All in outside: What it means to be ‘all in’

“There’s something really special about being associated with Mountain Challenge,” recalled Maryville College alumna and former Mountain Challenge staff Jeanna Stewart.

That “something” can be hard to put into words, so Stewart describes it best through her life, much of which she credits to her experience with Mountain Challenge at Maryville College.

The 1999 MC graduate is now a successful regional director with Family Promise National, which is a nonprofit organization that provides resources for homeless families. Both Mountain Challenge and MC, she said taught her the importance of giving back to the community and helping others, leading her into a fulfilling professional life in social service and gratifying personal life filled with passion and adventure.

Stewart became “enamored” with Mountain Challenge after her freshman orientation and shortly after joined the staff. She fell in love not only with the outdoors, but also with the people, stories, and positivity, which she found herself surrounded with:

“I love that Mountain Challenge is an instant community. Once you’re in, you’re in. There are so many interesting people that pass through the doors at Crawford House and many of them have incredible stories to share,” she said.

Stewart has some stories of her own, many of them wild and memorable, from her time at Mountain Challenge. One instance in particular from her first Mountain Challenge spring break bicycle trip poignantly and bluntly illustrates the notion being “all in.”

Stewart recalled her naiveté when it came to cycling and insisted on wearing underwear underneath her bike shorts, which most cyclists avoid because of rashes and general discomfort. After a few hours one day, Stewart promptly went into a gas station and took them off.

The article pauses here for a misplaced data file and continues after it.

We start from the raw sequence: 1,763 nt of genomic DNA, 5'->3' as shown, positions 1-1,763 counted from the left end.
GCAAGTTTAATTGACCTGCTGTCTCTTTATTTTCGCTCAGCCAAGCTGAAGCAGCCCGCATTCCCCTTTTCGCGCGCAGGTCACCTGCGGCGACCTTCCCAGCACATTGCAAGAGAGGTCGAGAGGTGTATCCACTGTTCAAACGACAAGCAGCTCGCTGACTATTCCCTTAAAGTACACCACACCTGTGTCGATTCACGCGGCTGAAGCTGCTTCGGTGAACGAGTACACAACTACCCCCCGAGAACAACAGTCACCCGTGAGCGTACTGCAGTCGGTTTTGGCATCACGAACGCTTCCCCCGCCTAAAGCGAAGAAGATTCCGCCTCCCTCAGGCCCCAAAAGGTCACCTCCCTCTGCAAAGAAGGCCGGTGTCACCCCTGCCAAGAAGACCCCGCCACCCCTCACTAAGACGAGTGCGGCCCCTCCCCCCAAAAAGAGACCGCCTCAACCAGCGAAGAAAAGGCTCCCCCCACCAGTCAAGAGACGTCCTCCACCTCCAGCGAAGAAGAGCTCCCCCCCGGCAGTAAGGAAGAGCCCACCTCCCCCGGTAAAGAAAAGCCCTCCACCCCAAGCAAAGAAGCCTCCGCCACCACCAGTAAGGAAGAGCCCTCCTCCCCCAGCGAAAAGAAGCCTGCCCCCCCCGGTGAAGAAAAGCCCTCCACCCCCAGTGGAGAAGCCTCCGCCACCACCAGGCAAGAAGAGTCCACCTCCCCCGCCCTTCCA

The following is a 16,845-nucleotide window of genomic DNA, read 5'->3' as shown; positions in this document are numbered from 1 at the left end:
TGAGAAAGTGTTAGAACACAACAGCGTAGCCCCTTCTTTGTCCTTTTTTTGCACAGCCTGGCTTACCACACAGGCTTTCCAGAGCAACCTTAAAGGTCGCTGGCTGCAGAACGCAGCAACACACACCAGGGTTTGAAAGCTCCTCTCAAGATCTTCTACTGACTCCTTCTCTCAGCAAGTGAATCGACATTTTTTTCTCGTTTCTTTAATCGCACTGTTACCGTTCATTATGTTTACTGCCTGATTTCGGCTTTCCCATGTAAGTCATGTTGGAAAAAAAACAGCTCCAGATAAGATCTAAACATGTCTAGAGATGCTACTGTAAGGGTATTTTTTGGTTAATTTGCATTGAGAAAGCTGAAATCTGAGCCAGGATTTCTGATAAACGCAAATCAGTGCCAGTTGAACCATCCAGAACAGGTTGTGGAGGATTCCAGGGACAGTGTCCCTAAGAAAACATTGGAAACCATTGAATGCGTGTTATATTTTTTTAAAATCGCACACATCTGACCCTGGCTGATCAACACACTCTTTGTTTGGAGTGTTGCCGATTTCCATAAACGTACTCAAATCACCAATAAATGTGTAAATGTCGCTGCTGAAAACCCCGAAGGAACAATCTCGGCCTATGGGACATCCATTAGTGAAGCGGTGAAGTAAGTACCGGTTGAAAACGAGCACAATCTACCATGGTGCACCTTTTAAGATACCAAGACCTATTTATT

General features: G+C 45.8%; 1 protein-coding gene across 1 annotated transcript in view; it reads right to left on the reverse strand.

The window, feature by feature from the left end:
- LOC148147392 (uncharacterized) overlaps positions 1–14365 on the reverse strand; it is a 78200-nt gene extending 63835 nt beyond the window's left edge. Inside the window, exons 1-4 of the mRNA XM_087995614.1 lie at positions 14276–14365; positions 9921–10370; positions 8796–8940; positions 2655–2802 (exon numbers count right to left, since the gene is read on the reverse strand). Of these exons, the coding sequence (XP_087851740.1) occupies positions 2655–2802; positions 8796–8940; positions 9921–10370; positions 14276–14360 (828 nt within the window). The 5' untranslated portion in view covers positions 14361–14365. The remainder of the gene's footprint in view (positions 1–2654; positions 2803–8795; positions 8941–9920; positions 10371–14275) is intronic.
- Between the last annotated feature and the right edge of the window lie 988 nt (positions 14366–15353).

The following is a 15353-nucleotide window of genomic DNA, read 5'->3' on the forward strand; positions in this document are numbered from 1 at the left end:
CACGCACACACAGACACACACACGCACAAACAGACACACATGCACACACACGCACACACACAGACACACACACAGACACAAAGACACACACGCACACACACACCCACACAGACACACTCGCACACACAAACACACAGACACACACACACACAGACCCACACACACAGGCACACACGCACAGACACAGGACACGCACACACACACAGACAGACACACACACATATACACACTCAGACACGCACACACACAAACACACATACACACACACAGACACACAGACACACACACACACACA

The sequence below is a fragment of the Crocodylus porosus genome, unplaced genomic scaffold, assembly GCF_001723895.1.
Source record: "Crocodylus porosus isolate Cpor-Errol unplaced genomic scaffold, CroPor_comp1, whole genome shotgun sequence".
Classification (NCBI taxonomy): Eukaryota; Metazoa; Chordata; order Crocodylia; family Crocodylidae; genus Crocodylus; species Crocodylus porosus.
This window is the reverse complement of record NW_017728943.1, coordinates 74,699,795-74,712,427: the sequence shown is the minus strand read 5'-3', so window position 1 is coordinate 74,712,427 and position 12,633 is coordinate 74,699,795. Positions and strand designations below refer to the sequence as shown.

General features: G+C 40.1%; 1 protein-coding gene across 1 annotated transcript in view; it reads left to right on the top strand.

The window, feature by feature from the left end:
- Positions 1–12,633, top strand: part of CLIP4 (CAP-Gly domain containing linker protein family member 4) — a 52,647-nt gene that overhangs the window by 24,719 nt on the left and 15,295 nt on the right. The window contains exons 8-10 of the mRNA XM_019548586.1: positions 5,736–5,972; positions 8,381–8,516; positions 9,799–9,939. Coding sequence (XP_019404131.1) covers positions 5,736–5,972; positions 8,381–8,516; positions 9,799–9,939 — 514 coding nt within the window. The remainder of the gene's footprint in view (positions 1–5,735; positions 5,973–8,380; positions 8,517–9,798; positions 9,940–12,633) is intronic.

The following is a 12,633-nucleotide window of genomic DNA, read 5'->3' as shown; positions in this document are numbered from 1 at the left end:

She emerged, panties triumphantly in hand, and proudly announced to the group: “They’re coming off! You guys were right!” And into the trash they went.

Perhaps, though, the most profound influence Mountain Challenge had on Stewart’s life was the importance of personal reflection and pursuit. “The most important thing Mountain Challenge has taught me is how to live life…and not know the difference between working and playing.”

That mantra has guided Stewart’s personal hobbies, which include an array of outdoor activities, including trail running, road biking, rock climbing, working in the yard and doing anything else that gets her “outside and sweaty.”

When she is not scaling a mountainside in one form or another, Stewart enjoys pursuing her creative side, most recently through glass blowing. She also loves spending time with friends and family, which includes her two dogs, Gabby and Pedro.

Though she has not been actively involved with Mountain Challenge in years, she feels like she has never left. After moving to Maryville last year, Stewart now has an office in Crawford House, which she says has been a fantastic work environment for her.

“It’s great being around such positive and healthy, both physically and emotionally, people,” Stewart said.

After being reeled in as a freshman in 1995, Jeanna Stewart continues to embody the spirit of what it means to be a part of the Mountain Challenge family, to be “all in” when it comes to all areas of one’s life.

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